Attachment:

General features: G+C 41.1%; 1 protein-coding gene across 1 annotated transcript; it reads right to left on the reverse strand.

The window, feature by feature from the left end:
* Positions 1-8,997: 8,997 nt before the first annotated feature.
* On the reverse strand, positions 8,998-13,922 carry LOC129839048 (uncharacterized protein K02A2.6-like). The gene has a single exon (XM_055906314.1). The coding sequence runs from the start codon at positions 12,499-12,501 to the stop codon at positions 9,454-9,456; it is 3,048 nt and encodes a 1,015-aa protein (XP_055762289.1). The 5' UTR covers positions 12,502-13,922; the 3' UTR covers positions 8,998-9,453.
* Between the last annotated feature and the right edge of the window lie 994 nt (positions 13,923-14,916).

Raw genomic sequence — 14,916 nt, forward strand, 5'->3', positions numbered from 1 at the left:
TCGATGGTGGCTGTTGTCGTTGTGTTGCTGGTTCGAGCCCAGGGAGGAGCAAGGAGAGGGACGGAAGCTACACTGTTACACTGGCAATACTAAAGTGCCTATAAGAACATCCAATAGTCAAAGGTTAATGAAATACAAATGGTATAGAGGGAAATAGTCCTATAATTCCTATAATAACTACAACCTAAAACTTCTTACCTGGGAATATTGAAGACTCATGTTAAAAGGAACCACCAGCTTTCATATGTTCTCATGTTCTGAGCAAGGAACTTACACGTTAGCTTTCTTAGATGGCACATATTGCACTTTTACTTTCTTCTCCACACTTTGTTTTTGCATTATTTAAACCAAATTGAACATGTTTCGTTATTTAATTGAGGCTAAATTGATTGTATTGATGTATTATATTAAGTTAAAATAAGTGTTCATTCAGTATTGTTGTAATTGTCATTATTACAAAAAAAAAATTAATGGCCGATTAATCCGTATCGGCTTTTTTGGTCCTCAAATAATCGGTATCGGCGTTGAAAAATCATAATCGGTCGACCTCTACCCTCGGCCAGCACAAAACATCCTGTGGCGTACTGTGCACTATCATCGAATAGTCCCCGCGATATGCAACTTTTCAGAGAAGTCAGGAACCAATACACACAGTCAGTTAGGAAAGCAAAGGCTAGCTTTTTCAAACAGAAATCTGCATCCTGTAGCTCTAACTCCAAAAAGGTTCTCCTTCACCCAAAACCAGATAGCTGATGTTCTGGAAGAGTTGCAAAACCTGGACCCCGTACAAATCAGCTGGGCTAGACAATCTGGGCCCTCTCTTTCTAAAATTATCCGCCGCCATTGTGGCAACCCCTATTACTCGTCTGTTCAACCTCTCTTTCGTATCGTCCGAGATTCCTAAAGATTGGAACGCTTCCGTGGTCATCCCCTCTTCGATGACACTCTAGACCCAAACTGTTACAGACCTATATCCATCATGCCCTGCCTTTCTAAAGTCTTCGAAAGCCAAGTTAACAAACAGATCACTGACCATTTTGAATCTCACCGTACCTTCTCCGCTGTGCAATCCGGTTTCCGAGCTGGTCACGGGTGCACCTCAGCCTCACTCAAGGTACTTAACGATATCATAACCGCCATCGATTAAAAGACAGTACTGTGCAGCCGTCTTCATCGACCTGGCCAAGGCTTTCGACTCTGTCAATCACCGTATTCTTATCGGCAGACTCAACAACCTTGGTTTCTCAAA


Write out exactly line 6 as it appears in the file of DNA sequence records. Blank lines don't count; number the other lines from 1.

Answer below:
Raw genomic sequence — 14,916 nt, forward strand, 5'->3', positions numbered from 1 at the left: